big magic

I have never read Elizabeth Gilbert's work. Not even Eat, Pray, Love. I always had the intention of reading it, but my reading list is continually growing at a pace that I just cannot keep up with. With that being said, I have followed Elizabeth Gilbert for a while because I love what she does and who she is. When I heard about her newest book, Big Magic, I knew immediately that I would buy this book. And I am so glad I did.

What I loved most about Big Magic is Elizabeth's candid conversation about what it means to live a creative life; how you can't expect creativity to make you rich or famous, because that's not what creativity does. Creative living isn't just for the "creatives" either. Elizabeth talks about how creative living is a view on life; it's about exploring your curiosity.

I loved this book for a lot of reasons. The biggest one being that it helped me understand that it doesn't matter the outcome of my creativity, the point is that I have to continue creating. I've been doing a lot of research recently on my field of interest. I am not exaggerating when I say that every single thing I have read does not show much promise. Every market is oversaturated, underpaid, and losing to the internet and social media. Broadcasting, Publishing, and other creative fields are hiring much fewer employees to none at all. Broadcasting and Journalism in particular is in decline; it's expected to decline 13% over the next few years. This isn't particularly hopeful to read. The job areas everyone is saying to pursue are Business, Finance, and Healthcare. I tried this, and it didn't work for me. I enrolled in college majoring in Business, but eventually I switched to English. I worked at a bank for way too long because it's what paid me, but eventually I left there as well because I was stressed out and depressed.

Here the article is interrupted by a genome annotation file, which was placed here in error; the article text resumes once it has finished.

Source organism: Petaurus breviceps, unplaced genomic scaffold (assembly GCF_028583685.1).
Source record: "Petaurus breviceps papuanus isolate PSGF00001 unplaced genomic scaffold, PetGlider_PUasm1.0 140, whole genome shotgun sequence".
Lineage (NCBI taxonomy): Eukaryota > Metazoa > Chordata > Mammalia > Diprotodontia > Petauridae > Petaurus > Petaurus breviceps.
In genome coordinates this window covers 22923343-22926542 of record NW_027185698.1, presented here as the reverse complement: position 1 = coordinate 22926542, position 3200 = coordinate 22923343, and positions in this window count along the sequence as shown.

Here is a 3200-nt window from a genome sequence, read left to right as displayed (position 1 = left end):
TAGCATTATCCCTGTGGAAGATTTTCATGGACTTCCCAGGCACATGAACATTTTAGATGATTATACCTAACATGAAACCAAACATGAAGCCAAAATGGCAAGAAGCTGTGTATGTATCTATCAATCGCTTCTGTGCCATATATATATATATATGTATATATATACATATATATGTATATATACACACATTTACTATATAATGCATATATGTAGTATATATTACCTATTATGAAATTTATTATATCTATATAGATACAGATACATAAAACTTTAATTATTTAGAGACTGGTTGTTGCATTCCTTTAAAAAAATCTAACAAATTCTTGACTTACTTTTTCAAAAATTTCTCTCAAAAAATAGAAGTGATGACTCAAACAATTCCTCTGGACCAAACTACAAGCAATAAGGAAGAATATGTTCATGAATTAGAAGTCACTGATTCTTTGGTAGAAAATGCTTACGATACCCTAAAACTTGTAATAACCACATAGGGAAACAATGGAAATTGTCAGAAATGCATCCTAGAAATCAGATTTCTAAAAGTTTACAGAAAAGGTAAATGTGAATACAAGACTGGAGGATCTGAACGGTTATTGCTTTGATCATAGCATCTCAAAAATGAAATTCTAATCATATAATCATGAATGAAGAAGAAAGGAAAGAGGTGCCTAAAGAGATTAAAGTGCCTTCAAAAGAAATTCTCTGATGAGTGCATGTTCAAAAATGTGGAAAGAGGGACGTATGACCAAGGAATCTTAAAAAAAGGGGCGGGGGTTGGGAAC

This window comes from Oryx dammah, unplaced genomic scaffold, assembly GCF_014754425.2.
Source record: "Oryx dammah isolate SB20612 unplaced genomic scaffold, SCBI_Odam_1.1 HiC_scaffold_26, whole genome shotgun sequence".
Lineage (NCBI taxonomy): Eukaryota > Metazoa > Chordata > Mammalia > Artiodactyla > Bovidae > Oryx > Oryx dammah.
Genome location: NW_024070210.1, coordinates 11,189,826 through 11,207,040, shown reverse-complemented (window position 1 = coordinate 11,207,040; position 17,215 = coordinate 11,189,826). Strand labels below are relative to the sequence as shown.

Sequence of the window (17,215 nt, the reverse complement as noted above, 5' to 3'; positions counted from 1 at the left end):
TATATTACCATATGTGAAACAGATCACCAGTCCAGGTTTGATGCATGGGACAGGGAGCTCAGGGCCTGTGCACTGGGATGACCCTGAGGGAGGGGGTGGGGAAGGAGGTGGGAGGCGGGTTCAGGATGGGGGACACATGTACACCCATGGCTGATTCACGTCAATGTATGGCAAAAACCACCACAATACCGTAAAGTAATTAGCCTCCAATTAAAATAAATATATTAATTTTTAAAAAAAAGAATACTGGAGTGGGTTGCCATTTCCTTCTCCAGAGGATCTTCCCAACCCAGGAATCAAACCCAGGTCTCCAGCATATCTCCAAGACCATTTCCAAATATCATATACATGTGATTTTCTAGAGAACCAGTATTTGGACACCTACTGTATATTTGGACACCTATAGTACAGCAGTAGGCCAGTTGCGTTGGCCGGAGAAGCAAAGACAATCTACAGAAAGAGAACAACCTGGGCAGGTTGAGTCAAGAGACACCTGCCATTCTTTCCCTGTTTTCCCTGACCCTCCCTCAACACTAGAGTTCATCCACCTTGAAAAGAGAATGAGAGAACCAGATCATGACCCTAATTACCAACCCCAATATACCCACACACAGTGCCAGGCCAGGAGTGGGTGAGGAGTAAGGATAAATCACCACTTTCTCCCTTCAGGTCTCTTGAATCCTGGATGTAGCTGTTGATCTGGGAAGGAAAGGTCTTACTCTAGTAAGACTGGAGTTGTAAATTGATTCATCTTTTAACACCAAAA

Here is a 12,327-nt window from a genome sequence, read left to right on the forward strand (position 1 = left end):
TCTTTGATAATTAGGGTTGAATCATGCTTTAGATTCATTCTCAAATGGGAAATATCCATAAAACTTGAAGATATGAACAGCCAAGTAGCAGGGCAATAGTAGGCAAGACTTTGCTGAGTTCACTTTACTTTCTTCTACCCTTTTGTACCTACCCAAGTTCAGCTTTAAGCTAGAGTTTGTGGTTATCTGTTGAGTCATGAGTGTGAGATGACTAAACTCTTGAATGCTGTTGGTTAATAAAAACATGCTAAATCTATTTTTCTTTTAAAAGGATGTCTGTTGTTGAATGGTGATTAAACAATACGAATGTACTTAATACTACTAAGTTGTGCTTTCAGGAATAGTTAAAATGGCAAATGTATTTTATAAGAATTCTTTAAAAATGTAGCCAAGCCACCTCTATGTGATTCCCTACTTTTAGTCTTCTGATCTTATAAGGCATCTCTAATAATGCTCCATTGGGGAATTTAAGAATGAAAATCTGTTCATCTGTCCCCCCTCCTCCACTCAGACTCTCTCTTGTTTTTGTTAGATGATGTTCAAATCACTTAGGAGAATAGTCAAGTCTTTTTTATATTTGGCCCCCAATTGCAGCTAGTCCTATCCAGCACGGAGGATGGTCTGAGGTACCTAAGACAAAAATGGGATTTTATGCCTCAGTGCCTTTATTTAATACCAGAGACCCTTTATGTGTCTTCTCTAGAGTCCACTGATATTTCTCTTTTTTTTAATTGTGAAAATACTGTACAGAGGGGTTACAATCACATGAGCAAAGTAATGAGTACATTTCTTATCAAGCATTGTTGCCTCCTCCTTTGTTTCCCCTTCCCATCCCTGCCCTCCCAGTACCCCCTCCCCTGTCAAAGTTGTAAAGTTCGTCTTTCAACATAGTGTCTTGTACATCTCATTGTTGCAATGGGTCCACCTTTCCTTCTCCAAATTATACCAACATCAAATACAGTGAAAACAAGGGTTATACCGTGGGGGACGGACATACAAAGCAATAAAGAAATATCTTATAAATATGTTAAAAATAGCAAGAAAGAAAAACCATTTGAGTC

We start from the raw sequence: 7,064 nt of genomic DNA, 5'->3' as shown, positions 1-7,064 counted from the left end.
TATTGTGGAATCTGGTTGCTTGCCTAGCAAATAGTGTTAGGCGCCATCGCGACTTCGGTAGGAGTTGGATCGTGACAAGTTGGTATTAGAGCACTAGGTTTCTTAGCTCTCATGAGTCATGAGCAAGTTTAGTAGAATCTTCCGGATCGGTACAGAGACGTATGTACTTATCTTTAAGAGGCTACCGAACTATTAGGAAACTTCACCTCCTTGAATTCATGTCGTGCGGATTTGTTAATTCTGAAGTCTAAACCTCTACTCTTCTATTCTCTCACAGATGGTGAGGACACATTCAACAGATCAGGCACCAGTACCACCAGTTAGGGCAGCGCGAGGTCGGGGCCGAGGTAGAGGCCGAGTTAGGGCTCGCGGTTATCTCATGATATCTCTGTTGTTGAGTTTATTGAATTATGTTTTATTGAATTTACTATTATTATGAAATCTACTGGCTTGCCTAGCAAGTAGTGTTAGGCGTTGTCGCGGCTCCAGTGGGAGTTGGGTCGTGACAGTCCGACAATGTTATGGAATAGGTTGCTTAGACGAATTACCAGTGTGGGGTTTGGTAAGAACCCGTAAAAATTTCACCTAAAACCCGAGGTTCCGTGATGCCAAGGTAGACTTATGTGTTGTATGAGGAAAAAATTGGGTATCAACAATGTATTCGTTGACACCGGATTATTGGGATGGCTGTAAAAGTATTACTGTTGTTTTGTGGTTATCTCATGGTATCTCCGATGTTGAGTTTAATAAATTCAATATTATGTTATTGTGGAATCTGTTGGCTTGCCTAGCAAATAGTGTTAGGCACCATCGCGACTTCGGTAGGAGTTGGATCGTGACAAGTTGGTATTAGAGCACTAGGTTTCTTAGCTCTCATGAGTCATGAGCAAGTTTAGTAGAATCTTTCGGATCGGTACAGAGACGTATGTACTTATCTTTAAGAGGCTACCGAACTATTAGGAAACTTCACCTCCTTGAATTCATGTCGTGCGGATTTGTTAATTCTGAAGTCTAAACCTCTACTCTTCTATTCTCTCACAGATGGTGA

But I'm still living in this tension of having to make a living and doing what I love. I don't know what I'm going to do for money yet, but I've learned that I can't sacrifice my creativity. My creativity may not be paying me yet, but that's ok. I'm going to continue being creative because it's what I have to do.

We are not less just because we don't get paid to write books. We are not less because people don't know our name. We are not less because we have to hustle in our spare time. We are not less.

I'm sitting here writing this post at a coffee shop outside, with a little girl sitting next to me on a rock drawing a portrait of her little sister. She's just drawing because she likes it. She's not trying to get people to notice her. She's not worried about what other people think of her drawing. She's just drawing.

Let's all do what we like to do, simply because we like to do it.

Elizabeth asks this question toward the end of her book:

"Fierce trust demands that you put forth the work anyhow, because fierce trust knows that the outcome does not matter.

The outcome cannot matter.

Fierce trust asks you to stand strong within this truth: 'You are worthy, dear one, regardless of the outcome. You will keep making your work, regardless of the outcome. You will keep sharing your work, regardless of the outcome. You were born to create, regardless of the outcome. You will never lose trust in the creative process, even when you don't understand the outcome.'

There is a famous question that shows up, it seems, in every single self-help book ever written: What would you do if you knew you could not fail?

But I've always seen it differently. I think the fiercest question of all is this one: What would you do even if you knew that you might very well fail?

What do you love doing so much that the words failure and success essentially become irrelevant?"

BooksSarah JensenComment